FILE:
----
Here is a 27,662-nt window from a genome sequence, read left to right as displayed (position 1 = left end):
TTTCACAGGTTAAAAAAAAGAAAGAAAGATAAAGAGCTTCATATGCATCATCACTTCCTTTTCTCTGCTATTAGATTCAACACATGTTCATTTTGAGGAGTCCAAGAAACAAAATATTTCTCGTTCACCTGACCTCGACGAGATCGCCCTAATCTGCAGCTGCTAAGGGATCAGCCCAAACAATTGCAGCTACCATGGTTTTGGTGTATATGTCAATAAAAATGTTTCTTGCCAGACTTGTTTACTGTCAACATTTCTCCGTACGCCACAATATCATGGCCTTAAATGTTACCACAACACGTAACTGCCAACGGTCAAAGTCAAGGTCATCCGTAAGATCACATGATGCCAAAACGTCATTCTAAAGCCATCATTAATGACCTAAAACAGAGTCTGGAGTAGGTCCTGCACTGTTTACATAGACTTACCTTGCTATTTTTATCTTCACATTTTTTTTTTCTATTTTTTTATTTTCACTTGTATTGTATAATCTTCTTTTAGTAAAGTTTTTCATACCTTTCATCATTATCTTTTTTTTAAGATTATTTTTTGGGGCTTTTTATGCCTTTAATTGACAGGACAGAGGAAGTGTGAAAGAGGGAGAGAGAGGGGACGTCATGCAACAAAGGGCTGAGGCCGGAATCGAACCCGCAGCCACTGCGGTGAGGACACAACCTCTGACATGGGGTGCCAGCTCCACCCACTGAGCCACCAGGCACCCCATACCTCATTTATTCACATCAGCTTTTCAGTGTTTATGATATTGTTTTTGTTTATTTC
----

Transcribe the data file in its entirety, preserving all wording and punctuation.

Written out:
Here is a 27,662-nt window from a genome sequence, read left to right as displayed (position 1 = left end):
TTTCACAGGTTAAAAAAAAGAAAGAAAGATAAAGAGCTTCATATGCATCATCACTTCCTTTTCTCTGCTATTAGATTCAACACATGTTCATTTTGAGGAGTCCAAGAAACAAAATATTTCTCGTTCACCTGACCTCGACGAGATCGCCCTAATCTGCAGCTGCTAAGGGATCAGCCCAAACAATTGCAGCTACCATGGTTTTGGTGTATATGTCAATAAAAATGTTTCTTGCCAGACTTGTTTACTGTCAACATTTCTCCGTACGCCACAATATCATGGCCTTAAATGTTACCACAACACGTAACTGCCAACGGTCAAAGTCAAGGTCATCCGTAAGATCACATGATGCCAAAACGTCATTCTAAAGCCATCATTAATGACCTAAAACAGAGTCTGGAGTAGGTCCTGCACTGTTTACATAGACTTACCTTGCTATTTTTATCTTCACATTTTTTTTTTCTATTTTTTTATTTTCACTTGTATTGTATAATCTTCTTTTAGTAAAGTTTTTCATACCTTTCATCATTATCTTTTTTTTAAGATTATTTTTTGGGGCTTTTTATGCCTTTAATTGACAGGACAGAGGAAGTGTGAAAGAGGGAGAGAGAGGGGACGTCATGCAACAAAGGGCTGAGGCCGGAATCGAACCCGCAGCCACTGCGGTGAGGACACAACCTCTGACATGGGGTGCCAGCTCCACCCACTGAGCCACCAGGCACCCCATACCTCATTTATTCACATCAGCTTTTCAGTGTTTATGATATTGTTTTTGTTTATTTC